French presidential candidate Francois Fillon has been placed under formal investigation over allegations of diversion of public funds and misappropriation of money.

The prosecutor had been conducting a preliminary probe into allegations that Fillon's wife Penelope received more than 900,000 ($1.38 million) for a "fake job" as parliamentary assistant to her husband and his successor over several years.

She also faces allegations that she was unfairly paid 100,000 by a magazine called La Revue des Deux Mondes, owned by a close friend of her husband, for writing a handful of short articles. Two of their children are suspected of being being paid more than 80,000 for fake jobs as parliamentary aides.

Penelope Fillon is due to be summoned by judges later this month.


Both have denied any wrongdoing.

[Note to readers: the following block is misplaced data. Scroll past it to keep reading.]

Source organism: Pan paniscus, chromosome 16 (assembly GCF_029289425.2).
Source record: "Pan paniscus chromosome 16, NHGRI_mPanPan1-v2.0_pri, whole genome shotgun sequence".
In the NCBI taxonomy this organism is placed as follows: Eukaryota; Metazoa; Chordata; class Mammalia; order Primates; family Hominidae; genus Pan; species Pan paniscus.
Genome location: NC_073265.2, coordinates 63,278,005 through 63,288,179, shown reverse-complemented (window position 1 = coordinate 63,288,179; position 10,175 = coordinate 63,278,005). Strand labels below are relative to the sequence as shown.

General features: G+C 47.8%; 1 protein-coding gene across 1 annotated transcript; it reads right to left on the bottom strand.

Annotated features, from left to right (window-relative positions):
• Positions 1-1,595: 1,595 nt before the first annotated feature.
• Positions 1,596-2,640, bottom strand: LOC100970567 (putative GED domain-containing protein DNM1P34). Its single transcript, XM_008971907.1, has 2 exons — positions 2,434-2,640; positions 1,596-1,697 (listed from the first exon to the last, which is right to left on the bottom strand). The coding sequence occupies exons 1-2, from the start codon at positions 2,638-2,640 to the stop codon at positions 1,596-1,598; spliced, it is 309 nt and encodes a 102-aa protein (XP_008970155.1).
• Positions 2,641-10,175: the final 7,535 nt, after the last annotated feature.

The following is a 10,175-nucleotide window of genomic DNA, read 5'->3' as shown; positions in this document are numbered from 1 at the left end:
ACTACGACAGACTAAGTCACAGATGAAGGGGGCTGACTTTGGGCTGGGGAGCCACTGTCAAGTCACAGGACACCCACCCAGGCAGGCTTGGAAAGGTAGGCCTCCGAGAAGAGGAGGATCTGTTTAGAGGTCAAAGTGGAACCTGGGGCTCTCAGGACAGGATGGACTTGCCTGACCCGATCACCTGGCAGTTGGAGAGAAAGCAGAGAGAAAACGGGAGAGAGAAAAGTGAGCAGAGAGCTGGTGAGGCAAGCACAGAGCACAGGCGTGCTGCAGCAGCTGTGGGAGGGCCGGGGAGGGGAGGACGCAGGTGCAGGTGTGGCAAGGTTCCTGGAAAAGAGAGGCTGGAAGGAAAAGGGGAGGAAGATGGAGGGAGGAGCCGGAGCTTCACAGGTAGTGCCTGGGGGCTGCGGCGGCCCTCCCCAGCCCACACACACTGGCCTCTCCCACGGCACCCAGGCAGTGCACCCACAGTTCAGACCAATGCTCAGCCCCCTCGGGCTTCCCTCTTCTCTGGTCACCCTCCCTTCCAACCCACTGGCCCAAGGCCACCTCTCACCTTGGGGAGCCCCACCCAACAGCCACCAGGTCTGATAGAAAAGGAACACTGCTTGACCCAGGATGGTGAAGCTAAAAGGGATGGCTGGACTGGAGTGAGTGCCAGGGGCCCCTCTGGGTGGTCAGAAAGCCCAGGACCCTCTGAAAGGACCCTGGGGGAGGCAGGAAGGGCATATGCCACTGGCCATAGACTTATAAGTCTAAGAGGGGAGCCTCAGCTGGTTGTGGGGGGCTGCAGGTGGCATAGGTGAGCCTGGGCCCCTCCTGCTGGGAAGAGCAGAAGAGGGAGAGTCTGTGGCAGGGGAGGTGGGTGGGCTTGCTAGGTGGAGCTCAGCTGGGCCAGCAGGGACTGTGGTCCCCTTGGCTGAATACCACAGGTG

Francois Fillon is also under investigation for "failure to make compulsory declarations to the higher authority for transparency in public life". This concerns an undeclared loan of 50,000 from a friend.

He was initially due to meet judges overnight.

But his lawyer, Antonin Levy, said: "The hearing [to place him under investigation] was brought forward so that it could take place in calm conditions."

In the French justice system, being placed under investigation does not confirm wrongdoing but means investigators have serious grounds for pursuing the matter.